“You are both on a flight at 6:30,” they said.
“What happened to the 4:35 flight?” I asked. I wished I had not said that. That was not the issue. And the 4:35 would be too late. We needed to be on the plane that just left.
“The 4:35 is fully booked now.”
Then it turned out we WERE on the 4:35. Someone at US Air, in the midst of all this confusion, had grabbed the last two seats on that plane for us without telling us. Silly us, one of the attendants smiled. See? We get you there anyway.
There was nothing we could do.
“And here’s the good news,” the attendant said, pressing some buttons on her computer. “You each get money.” She looked first at my wife. “You have been delayed more than two hours. By law, we have to pay you $400. You will get that by mail.”
“I don’t care about the $400,” Chris said. “I wanted to be on that plane and you pulled me off.”
Then the attendant looked at me. “And for you it’s even better. You get a sum four times the cost of your one-way ticket to Portland. Wait here, and I will be back with the check.”
And off she went. Ten minutes later, she was back. The check, handwritten and signed by, perhaps, the President of US Air, was for $640.66.
“Now sir,” she said, handing it to me, “do something good with this check. Don’t spend it all in one place. Don’t gamble it away.”
I looked at it: $640.64 for me. I folded it up and put it in my wallet. And at 4:35 we were off. And we saw her niece after the play.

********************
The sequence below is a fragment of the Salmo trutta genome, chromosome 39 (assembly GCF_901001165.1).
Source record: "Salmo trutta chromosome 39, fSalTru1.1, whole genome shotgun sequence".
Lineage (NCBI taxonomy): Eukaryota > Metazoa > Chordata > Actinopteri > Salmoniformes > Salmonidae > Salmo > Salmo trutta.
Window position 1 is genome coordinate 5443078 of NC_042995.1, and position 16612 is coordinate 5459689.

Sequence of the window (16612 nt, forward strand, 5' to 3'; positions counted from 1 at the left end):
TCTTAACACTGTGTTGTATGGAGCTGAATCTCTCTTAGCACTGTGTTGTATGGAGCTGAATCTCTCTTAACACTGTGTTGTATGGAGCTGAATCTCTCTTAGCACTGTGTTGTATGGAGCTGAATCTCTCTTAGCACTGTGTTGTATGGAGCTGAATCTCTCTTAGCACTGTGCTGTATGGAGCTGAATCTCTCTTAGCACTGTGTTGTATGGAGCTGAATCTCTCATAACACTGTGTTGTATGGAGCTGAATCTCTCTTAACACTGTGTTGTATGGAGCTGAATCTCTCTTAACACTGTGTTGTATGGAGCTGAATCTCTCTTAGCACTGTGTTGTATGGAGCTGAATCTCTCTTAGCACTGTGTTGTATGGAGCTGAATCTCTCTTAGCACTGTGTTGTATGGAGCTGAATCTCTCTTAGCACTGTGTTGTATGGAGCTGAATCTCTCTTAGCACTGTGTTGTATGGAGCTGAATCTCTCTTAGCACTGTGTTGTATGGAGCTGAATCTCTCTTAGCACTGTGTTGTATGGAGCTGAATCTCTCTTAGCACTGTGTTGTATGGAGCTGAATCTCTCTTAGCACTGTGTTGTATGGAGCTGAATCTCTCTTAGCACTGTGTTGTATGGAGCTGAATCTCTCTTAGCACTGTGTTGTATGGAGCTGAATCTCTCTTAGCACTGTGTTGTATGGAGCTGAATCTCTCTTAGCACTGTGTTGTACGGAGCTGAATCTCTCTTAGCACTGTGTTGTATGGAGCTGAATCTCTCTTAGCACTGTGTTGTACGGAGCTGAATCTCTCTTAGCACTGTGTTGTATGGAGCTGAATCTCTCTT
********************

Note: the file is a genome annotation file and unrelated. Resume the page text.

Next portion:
So here’s the question. I know my wife gets to keep the $400. But do I have to give her the $640.64? I was upset as much as she was. We tried to talk about it. It was on both our minds. But this was a gift to me. A hand-written check for all this money. All for my sorrow and grief. She got hers. This was mine. Yes, she was paying for the airfare. But if I gave her the check, then she would have not paid for the airfare, which was her part of the deal.
I just couldn’t get past the feeling that comes when you are terribly upset and someone tells you that you are to be compensated for it and then hands you a check for a considerable amount made out to you with your name on it.
Should I get at least a piece of it? As I write this, the pure logic of this is coming home. I think writing this piece has just cost me $640.64.
But maybe you think different. Let me know at email@example.com.
* * *
Waiting for our flight from Portland to LaGuardia two days later, it was easy to see all these people who were apparently wondering if they were going to be put on standby. The agent announced over the loudspeaker that they needed five volunteers.
This is not like the old days, when a plane got fully booked and they told new prospective passengers that they would put them on standby. Now they take everybody’s money and then consider kicking them back off.
It seems to me a couple could make a good living buying tickets, paying for them and then going to the airport hoping to be compensated for the inconvenience caused for being kicked off. It would be a roll of the dice. Some days you’d get to fly to, uh, Moscow. Other days they’d kick you off and pay you $1,040.64. It’s a whole new line of work.
* * *
And what about that trip Chris and I took to Virgin Gorda last winter? I had volunteered to pay the airfare. Yet we didn’t make the connection when we got to San Juan, and I had to pay $655 for the flight we missed and another $655 for the flight we took later in the day. Could that be applied to the current situation with my refund check?